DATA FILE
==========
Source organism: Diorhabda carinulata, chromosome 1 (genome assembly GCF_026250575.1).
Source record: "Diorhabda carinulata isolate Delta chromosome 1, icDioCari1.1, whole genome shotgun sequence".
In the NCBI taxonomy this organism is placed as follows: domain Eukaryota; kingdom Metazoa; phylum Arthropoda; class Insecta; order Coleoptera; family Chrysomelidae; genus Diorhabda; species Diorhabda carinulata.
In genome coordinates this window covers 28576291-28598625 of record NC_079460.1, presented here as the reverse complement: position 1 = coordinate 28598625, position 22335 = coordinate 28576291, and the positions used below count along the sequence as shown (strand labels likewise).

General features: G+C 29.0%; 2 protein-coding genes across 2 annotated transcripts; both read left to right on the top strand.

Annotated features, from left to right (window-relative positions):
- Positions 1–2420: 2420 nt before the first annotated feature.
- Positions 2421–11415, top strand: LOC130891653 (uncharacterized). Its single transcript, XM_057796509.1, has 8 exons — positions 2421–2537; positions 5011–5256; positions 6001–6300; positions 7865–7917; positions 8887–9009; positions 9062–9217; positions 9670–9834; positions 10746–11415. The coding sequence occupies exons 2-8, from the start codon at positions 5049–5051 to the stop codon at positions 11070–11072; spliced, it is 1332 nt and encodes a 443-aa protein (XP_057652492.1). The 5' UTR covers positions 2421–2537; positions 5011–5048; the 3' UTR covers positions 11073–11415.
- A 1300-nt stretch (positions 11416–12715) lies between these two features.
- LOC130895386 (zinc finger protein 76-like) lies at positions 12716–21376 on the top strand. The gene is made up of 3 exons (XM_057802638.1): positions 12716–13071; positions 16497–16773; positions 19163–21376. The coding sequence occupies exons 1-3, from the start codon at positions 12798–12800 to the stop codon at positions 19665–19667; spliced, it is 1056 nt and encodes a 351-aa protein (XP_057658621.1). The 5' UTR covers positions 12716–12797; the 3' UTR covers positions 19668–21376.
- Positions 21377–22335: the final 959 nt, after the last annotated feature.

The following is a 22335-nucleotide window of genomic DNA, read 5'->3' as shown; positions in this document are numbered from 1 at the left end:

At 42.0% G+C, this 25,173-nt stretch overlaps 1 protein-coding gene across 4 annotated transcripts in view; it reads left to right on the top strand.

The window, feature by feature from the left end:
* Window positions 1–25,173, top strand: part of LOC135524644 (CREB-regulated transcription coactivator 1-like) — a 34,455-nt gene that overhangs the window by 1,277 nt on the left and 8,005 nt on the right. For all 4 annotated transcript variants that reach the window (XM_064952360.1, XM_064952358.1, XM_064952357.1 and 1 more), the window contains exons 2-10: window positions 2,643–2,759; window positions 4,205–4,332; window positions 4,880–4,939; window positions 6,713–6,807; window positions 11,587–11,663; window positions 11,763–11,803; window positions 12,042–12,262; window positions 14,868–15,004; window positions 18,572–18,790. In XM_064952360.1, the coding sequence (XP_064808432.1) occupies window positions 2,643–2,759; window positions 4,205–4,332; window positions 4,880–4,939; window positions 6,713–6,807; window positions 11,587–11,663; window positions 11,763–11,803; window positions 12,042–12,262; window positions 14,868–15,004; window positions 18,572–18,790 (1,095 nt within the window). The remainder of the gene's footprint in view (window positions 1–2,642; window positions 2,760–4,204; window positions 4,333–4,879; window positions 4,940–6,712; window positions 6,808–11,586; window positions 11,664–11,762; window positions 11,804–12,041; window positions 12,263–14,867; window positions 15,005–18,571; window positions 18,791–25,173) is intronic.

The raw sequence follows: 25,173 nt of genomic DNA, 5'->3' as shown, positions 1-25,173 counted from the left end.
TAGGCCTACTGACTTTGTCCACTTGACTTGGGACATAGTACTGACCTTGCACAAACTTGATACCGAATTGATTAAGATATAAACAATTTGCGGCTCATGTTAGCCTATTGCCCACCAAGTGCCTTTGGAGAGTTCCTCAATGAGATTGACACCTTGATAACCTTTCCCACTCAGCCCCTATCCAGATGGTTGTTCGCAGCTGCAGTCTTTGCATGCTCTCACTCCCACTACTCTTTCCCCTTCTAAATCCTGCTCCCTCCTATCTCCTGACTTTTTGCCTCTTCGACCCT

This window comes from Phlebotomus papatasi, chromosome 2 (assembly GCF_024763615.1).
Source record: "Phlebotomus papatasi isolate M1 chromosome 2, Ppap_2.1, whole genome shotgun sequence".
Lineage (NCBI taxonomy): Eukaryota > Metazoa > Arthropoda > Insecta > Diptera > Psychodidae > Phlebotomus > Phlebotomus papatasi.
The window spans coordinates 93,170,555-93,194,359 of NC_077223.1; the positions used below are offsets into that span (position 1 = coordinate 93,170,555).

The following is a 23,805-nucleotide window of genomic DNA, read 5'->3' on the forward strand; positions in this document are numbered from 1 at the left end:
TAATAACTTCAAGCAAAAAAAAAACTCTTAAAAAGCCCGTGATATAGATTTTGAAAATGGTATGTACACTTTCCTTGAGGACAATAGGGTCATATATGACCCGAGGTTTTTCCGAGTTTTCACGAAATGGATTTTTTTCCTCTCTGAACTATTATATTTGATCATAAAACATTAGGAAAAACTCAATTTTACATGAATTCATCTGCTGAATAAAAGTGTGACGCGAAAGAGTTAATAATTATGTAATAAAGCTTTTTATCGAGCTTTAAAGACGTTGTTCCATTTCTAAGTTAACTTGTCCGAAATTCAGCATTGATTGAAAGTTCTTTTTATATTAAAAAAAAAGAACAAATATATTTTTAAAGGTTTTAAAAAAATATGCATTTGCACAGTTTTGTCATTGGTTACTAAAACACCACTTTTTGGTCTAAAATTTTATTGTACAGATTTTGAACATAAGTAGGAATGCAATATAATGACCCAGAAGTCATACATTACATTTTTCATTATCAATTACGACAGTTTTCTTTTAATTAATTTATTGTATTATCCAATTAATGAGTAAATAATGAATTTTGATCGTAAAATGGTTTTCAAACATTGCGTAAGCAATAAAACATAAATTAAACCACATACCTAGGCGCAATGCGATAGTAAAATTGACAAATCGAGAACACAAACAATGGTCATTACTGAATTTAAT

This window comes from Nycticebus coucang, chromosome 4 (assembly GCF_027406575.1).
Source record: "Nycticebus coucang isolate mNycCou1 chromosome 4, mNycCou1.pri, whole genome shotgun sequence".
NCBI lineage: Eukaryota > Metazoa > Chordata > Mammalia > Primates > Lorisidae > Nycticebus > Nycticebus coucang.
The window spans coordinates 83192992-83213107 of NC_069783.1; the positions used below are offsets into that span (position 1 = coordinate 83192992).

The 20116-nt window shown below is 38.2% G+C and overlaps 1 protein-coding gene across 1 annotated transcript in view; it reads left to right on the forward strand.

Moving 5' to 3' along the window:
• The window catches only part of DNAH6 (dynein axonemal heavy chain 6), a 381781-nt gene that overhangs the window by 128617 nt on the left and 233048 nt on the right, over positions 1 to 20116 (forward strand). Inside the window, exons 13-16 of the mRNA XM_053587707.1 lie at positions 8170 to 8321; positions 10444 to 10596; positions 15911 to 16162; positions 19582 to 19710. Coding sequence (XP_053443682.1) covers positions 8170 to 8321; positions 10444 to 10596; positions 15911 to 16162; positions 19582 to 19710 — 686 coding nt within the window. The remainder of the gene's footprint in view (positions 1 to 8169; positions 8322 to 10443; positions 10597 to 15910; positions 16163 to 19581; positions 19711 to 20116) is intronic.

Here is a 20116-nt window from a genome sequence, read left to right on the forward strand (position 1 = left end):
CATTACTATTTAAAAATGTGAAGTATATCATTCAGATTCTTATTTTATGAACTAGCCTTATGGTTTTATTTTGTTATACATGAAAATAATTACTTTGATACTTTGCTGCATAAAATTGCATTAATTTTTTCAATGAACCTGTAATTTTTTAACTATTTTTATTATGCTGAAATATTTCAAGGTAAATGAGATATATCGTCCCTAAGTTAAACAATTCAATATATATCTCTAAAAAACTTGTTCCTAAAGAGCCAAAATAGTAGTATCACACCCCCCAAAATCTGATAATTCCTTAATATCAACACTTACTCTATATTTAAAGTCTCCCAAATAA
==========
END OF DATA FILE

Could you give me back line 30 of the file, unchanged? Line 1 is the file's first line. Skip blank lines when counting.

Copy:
• The window catches only part of DNAH6 (dynein axonemal heavy chain 6), a 381781-nt gene that overhangs the window by 128617 nt on the left and 233048 nt on the right, over positions 1 to 20116 (forward strand). Inside the window, exons 13-16 of the mRNA XM_053587707.1 lie at positions 8170 to 8321; positions 10444 to 10596; positions 15911 to 16162; positions 19582 to 19710. Coding sequence (XP_053443682.1) covers positions 8170 to 8321; positions 10444 to 10596; positions 15911 to 16162; positions 19582 to 19710 — 686 coding nt within the window. The remainder of the gene's footprint in view (positions 1 to 8169; positions 8322 to 10443; positions 10597 to 15910; positions 16163 to 19581; positions 19711 to 20116) is intronic.